8. Confidentiality Based on the Code of Conduct of the Market Research Society, the research team and research partners will not published or communicated with any third parties without prior agreement of Lux Chocolates.
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Reference List Aaker, D. A., Kumar, V., Day, G. S. (2007) Marketing Research. 9th edn. New Jersey: John Wiley and Sons. Australian Government: Department of Agriculture, Fisheries and Forestry. (2011) Food Exporters Guide to Indonesia [Online] Available at: /0009/183564/indo_chapter2.pdf [Accessed: 1 December 2011] Bradley, N. (2010) Marketing Research Tools and Technique. 2nd edn. Oxford: Oxford University Press. Churchill, G. A., Iacobucci, D. (2009) Marketing Research Methodological Foundations. 10th edn. Mason: Cengage Learning. Crouch, S., Housden, M. (2003) Marketing Research for Managers. 3rd edn. London: Butterworth Heinemann.
Foreign Affairs and International Trade Canada. (2011) The Indonesian ConsumerBehaviour, Attitudes and Perceptions Toward Food Products. [Online] Available at: [Accessed : 20 November 2011}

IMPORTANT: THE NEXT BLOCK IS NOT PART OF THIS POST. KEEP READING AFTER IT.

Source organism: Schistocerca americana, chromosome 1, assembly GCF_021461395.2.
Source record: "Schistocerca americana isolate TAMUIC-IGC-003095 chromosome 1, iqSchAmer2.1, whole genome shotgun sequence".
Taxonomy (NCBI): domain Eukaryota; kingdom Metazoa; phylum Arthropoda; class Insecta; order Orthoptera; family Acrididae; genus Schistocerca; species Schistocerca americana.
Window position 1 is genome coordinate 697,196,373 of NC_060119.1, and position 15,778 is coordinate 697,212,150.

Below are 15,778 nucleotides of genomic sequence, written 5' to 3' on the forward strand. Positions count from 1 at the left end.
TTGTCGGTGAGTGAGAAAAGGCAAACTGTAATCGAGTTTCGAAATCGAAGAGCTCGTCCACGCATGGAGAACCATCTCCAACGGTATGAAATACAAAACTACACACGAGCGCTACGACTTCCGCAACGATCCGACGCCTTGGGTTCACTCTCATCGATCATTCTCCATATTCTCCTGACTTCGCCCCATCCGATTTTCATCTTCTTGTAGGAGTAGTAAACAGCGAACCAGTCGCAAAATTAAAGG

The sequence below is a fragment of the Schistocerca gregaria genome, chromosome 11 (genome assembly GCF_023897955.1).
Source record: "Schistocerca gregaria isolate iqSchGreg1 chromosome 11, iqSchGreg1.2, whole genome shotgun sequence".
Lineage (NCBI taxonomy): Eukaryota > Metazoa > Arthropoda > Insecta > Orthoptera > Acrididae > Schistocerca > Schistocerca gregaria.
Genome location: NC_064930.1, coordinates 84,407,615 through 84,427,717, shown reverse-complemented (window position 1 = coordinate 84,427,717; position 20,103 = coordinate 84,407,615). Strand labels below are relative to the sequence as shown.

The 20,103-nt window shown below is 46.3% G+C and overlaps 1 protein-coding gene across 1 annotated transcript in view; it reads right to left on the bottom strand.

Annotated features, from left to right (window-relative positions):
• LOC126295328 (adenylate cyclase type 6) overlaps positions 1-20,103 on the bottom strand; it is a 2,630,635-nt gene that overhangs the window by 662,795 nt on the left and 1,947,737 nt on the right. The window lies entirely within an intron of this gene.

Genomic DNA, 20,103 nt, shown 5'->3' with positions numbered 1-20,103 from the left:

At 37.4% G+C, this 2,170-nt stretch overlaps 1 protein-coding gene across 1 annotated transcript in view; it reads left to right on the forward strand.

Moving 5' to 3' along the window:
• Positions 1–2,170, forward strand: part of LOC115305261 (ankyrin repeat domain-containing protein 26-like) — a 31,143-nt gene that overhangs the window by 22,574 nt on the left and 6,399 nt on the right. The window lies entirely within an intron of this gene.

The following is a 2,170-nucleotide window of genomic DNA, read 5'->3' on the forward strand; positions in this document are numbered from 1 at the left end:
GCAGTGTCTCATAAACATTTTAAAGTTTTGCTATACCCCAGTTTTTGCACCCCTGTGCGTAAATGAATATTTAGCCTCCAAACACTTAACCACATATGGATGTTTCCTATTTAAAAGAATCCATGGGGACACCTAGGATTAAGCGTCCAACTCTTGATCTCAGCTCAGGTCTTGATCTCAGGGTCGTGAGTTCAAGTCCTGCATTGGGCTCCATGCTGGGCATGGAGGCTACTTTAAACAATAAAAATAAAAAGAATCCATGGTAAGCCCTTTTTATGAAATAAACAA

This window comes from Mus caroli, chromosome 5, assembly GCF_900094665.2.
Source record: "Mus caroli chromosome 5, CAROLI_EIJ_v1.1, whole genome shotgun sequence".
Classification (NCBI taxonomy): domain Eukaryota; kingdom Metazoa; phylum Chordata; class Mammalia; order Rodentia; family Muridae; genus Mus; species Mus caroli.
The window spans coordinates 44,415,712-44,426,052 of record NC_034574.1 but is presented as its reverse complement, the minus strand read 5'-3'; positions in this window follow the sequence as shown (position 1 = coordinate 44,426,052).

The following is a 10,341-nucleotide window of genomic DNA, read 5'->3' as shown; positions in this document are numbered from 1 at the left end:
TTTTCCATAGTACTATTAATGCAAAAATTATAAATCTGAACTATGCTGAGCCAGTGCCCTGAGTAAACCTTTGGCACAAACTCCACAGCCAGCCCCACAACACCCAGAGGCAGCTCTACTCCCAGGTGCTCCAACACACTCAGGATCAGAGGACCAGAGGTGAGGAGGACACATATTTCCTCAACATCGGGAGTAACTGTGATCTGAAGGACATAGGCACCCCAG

Kotler, P., Armstrong, G.,Wong, V., Saunders, J. (2008) Principles of Marketing. 5th edn. Harlow: Prentice Hall. Malhotra, N. K. (2004) Marketing Research An Applied Orientation. 4th edn. New Jersey: Pearson Education International. Muttaqin, F. (2009) Arisan among Indonesian Women: From sustainability to more powerful women organizations [Online] Available at: &view=article&id=187:arisan-among-indonesian-women-from-sustainabilityto-more-powerful-women-organizations-a-starting-point-of-view- [Accesed: 7 January 2012] Nielsen. (2011) Nielsen: Strong Consumer Confidence Sustained by Consumers Appetite to Spend. [Online] Available at: [Accessed: 23 November 2011] Proctor, T. (2003) Essentials of Marketing Research. 3rd edn. Harlow: Prentice Hall.

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Rudder, A., Ainsworth, P., Holgate, D. (2001) New food product development. Strategies for success? British Food Journal. Vol. 123 No. 9. Pp.661-663. [Online] Available at: sue=9&articleid=870611&show=html [Accessed: 5 January 2012] Smith, R., Deppa, B. (2009) Two dimensions of attribute importance. Journal of Consumer Marketing, Vol. 26 Iss: 1, pp.28 38 [Online] Available at: http://www.emeraldinsight .com/journals.htm?issn=07363761&volume=26&issue=1&articleid=1768961& show=html [Accessed: 5 January 2012] World Fact Book. (2011) Indonesia. [Online] Available at: /publications/the-world-factbook/geos/id.html [Accessed: 20 November 2011]